You often have this understanding from the get-go that there are certain steps that he’s going to go through, and you won’t be done with the situation until he does. One “no” is almost never enough. Depending on the guy, you may or may not be able to easily extract yourself from the situation (I’ve had men follow me, for instance, because they weren’t done yet), but overall it’s just a feeling of, “Oh great. Here we go again. And if I don’t do what he wants, I’m going to be the bad guy again.” You either go along with it and give him what he wants, or you get the honour of first being harassed even longer, and then being verbally abused (when he finally gives up), either to your face or once he’s returned to talking to his guy friends. It’s this complete lack of understanding that they’re not entitled to me, just because they walked up, and so if it doesn’t go well, it couldn’t be that they had done something to make me uncomfortable or something. It must just be because I’m a bitch.

    Honestly? The only people I date are people I’m already at least semi-friends with, and I’m usually the one to make the move. Thankfully, I’ve been told that I’m so far from creepy that I don’t even know how to flirt properly. I’d much rather err on that side.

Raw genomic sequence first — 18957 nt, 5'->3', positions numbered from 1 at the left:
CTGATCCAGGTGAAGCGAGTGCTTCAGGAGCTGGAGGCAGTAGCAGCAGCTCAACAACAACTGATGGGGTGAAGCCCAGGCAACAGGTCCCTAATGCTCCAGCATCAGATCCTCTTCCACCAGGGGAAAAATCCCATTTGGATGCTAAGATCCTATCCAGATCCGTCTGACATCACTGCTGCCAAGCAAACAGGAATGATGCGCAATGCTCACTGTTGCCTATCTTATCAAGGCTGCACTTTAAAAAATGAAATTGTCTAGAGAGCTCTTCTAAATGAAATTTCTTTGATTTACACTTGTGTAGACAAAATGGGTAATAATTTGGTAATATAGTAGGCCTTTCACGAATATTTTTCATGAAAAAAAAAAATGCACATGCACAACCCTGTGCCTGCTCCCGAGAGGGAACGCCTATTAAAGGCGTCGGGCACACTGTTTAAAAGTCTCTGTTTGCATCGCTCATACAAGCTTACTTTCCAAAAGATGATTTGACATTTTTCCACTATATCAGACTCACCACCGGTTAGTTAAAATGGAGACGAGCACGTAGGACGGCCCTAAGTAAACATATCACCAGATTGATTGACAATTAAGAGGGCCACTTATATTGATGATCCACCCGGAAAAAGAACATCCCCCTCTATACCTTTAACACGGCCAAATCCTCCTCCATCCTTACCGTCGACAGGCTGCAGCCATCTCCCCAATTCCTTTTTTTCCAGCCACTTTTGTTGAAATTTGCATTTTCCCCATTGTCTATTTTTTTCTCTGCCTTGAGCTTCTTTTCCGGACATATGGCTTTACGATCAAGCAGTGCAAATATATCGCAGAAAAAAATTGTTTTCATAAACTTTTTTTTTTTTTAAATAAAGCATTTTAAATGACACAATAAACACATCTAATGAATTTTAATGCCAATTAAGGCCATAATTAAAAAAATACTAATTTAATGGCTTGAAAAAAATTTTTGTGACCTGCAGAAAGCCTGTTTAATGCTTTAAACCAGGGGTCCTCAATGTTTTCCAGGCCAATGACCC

• I’m not a fan of PUA, I’m extremely skeptic of it that it even works.

      But as far as I have read the material I haven’t come across any evidence that it encourages men to not take NO, to be persistent in pestering women even when there is no sign of interest.

      If anything, it encourages men to play the numbers game – approach a woman, if she doesn’t show sign of interest, quickly move on to another w/o wasting your time and effort.

      I think men who pester women and spend a lot of time and energy on one woman despite no interest from her. like the ones you have experienced and observed, are clearly not taking their lessons from PUA